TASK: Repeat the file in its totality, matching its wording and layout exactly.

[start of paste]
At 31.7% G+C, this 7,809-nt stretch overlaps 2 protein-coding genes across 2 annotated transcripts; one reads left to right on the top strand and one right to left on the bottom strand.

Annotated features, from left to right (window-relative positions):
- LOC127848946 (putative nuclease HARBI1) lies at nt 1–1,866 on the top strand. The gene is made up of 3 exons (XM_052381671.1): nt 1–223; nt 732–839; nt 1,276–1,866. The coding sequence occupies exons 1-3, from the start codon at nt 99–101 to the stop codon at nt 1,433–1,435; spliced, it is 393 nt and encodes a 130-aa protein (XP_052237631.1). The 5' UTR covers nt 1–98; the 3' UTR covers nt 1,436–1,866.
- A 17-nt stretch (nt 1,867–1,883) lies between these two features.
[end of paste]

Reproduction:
At 31.7% G+C, this 7,809-nt stretch overlaps 2 protein-coding genes across 2 annotated transcripts; one reads left to right on the top strand and one right to left on the bottom strand.

Annotated features, from left to right (window-relative positions):
- LOC127848946 (putative nuclease HARBI1) lies at nt 1–1,866 on the top strand. The gene is made up of 3 exons (XM_052381671.1): nt 1–223; nt 732–839; nt 1,276–1,866. The coding sequence occupies exons 1-3, from the start codon at nt 99–101 to the stop codon at nt 1,433–1,435; spliced, it is 393 nt and encodes a 130-aa protein (XP_052237631.1). The 5' UTR covers nt 1–98; the 3' UTR covers nt 1,436–1,866.
- A 17-nt stretch (nt 1,867–1,883) lies between these two features.